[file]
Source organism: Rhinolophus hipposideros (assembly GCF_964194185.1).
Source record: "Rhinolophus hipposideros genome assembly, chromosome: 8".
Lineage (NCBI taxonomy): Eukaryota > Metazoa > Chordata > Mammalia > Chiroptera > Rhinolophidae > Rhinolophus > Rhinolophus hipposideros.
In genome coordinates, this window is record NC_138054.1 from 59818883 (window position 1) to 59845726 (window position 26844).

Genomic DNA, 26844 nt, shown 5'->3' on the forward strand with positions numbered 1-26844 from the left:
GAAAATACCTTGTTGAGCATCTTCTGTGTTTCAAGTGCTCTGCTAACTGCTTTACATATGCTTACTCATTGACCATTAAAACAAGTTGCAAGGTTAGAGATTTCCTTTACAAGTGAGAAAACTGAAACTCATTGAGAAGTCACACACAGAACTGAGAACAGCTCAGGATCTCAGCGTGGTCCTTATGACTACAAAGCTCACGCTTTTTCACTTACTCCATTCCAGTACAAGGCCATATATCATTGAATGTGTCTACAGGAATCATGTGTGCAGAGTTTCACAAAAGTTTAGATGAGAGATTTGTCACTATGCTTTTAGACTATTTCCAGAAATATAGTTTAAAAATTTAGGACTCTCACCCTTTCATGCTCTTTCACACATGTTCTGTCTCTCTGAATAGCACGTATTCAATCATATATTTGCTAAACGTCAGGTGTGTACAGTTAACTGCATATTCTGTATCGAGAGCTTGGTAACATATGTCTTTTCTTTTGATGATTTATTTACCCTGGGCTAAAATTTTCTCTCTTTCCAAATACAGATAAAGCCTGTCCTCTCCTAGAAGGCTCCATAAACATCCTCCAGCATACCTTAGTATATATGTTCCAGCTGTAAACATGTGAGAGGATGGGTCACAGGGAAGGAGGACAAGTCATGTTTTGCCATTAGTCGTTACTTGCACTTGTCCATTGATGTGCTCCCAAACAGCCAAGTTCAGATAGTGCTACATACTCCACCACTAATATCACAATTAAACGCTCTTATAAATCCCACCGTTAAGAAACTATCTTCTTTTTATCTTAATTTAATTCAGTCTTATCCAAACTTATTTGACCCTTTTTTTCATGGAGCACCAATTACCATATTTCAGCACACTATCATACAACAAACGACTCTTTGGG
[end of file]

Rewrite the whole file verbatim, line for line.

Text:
Source organism: Rhinolophus hipposideros (assembly GCF_964194185.1).
Source record: "Rhinolophus hipposideros genome assembly, chromosome: 8".
Lineage (NCBI taxonomy): Eukaryota > Metazoa > Chordata > Mammalia > Chiroptera > Rhinolophidae > Rhinolophus > Rhinolophus hipposideros.
In genome coordinates, this window is record NC_138054.1 from 59818883 (window position 1) to 59845726 (window position 26844).

Genomic DNA, 26844 nt, shown 5'->3' on the forward strand with positions numbered 1-26844 from the left:
GAAAATACCTTGTTGAGCATCTTCTGTGTTTCAAGTGCTCTGCTAACTGCTTTACATATGCTTACTCATTGACCATTAAAACAAGTTGCAAGGTTAGAGATTTCCTTTACAAGTGAGAAAACTGAAACTCATTGAGAAGTCACACACAGAACTGAGAACAGCTCAGGATCTCAGCGTGGTCCTTATGACTACAAAGCTCACGCTTTTTCACTTACTCCATTCCAGTACAAGGCCATATATCATTGAATGTGTCTACAGGAATCATGTGTGCAGAGTTTCACAAAAGTTTAGATGAGAGATTTGTCACTATGCTTTTAGACTATTTCCAGAAATATAGTTTAAAAATTTAGGACTCTCACCCTTTCATGCTCTTTCACACATGTTCTGTCTCTCTGAATAGCACGTATTCAATCATATATTTGCTAAACGTCAGGTGTGTACAGTTAACTGCATATTCTGTATCGAGAGCTTGGTAACATATGTCTTTTCTTTTGATGATTTATTTACCCTGGGCTAAAATTTTCTCTCTTTCCAAATACAGATAAAGCCTGTCCTCTCCTAGAAGGCTCCATAAACATCCTCCAGCATACCTTAGTATATATGTTCCAGCTGTAAACATGTGAGAGGATGGGTCACAGGGAAGGAGGACAAGTCATGTTTTGCCATTAGTCGTTACTTGCACTTGTCCATTGATGTGCTCCCAAACAGCCAAGTTCAGATAGTGCTACATACTCCACCACTAATATCACAATTAAACGCTCTTATAAATCCCACCGTTAAGAAACTATCTTCTTTTTATCTTAATTTAATTCAGTCTTATCCAAACTTATTTGACCCTTTTTTTCATGGAGCACCAATTACCATATTTCAGCACACTATCATACAACAAACGACTCTTTGGG